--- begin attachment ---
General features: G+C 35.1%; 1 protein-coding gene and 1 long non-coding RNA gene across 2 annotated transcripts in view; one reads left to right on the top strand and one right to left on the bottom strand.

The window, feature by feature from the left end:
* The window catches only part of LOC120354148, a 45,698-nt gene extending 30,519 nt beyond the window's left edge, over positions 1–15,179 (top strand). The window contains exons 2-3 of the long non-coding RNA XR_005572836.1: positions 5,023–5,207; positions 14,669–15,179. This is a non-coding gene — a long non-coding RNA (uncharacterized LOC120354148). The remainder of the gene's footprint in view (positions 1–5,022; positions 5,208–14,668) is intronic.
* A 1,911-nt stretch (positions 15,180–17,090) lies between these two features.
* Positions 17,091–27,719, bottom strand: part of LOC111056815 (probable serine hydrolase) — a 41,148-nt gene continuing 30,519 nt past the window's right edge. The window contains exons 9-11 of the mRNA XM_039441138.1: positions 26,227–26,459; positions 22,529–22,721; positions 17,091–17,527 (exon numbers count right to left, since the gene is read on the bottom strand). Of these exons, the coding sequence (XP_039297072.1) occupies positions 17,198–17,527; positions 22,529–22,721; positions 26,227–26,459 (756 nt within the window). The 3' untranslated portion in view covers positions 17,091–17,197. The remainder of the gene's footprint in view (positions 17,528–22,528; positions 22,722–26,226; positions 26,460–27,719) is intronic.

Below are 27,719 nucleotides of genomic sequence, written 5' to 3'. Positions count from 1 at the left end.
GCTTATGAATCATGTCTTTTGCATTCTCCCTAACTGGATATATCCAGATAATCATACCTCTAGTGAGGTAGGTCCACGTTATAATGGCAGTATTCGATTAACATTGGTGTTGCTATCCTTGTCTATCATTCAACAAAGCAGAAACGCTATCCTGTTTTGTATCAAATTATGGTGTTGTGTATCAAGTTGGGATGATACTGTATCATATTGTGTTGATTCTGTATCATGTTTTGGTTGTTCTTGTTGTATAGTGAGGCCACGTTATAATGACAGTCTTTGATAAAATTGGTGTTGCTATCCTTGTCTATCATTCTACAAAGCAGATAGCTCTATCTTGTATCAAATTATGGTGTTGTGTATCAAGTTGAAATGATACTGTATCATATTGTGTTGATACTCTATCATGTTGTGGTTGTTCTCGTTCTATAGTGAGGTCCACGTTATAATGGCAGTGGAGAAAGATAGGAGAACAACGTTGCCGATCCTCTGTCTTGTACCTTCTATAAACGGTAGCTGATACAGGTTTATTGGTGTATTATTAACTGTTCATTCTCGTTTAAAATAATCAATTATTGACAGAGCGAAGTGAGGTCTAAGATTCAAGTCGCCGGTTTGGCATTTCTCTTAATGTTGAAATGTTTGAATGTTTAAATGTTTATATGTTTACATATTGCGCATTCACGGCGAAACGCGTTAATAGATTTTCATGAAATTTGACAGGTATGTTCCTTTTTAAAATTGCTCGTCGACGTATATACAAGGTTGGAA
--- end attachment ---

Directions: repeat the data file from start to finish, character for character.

General features: G+C 35.1%; 1 protein-coding gene and 1 long non-coding RNA gene across 2 annotated transcripts in view; one reads left to right on the top strand and one right to left on the bottom strand.

The window, feature by feature from the left end:
* The window catches only part of LOC120354148, a 45,698-nt gene extending 30,519 nt beyond the window's left edge, over positions 1–15,179 (top strand). The window contains exons 2-3 of the long non-coding RNA XR_005572836.1: positions 5,023–5,207; positions 14,669–15,179. This is a non-coding gene — a long non-coding RNA (uncharacterized LOC120354148). The remainder of the gene's footprint in view (positions 1–5,022; positions 5,208–14,668) is intronic.
* A 1,911-nt stretch (positions 15,180–17,090) lies between these two features.
* Positions 17,091–27,719, bottom strand: part of LOC111056815 (probable serine hydrolase) — a 41,148-nt gene continuing 30,519 nt past the window's right edge. The window contains exons 9-11 of the mRNA XM_039441138.1: positions 26,227–26,459; positions 22,529–22,721; positions 17,091–17,527 (exon numbers count right to left, since the gene is read on the bottom strand). Of these exons, the coding sequence (XP_039297072.1) occupies positions 17,198–17,527; positions 22,529–22,721; positions 26,227–26,459 (756 nt within the window). The 3' untranslated portion in view covers positions 17,091–17,197. The remainder of the gene's footprint in view (positions 17,528–22,528; positions 22,722–26,226; positions 26,460–27,719) is intronic.

Below are 27,719 nucleotides of genomic sequence, written 5' to 3'. Positions count from 1 at the left end.
GCTTATGAATCATGTCTTTTGCATTCTCCCTAACTGGATATATCCAGATAATCATACCTCTAGTGAGGTAGGTCCACGTTATAATGGCAGTATTCGATTAACATTGGTGTTGCTATCCTTGTCTATCATTCAACAAAGCAGAAACGCTATCCTGTTTTGTATCAAATTATGGTGTTGTGTATCAAGTTGGGATGATACTGTATCATATTGTGTTGATTCTGTATCATGTTTTGGTTGTTCTTGTTGTATAGTGAGGCCACGTTATAATGACAGTCTTTGATAAAATTGGTGTTGCTATCCTTGTCTATCATTCTACAAAGCAGATAGCTCTATCTTGTATCAAATTATGGTGTTGTGTATCAAGTTGAAATGATACTGTATCATATTGTGTTGATACTCTATCATGTTGTGGTTGTTCTCGTTCTATAGTGAGGTCCACGTTATAATGGCAGTGGAGAAAGATAGGAGAACAACGTTGCCGATCCTCTGTCTTGTACCTTCTATAAACGGTAGCTGATACAGGTTTATTGGTGTATTATTAACTGTTCATTCTCGTTTAAAATAATCAATTATTGACAGAGCGAAGTGAGGTCTAAGATTCAAGTCGCCGGTTTGGCATTTCTCTTAATGTTGAAATGTTTGAATGTTTAAATGTTTATATGTTTACATATTGCGCATTCACGGCGAAACGCGTTAATAGATTTTCATGAAATTTGACAGGTATGTTCCTTTTTAAAATTGCTCGTCGACGTATATACAAGGTTGGAA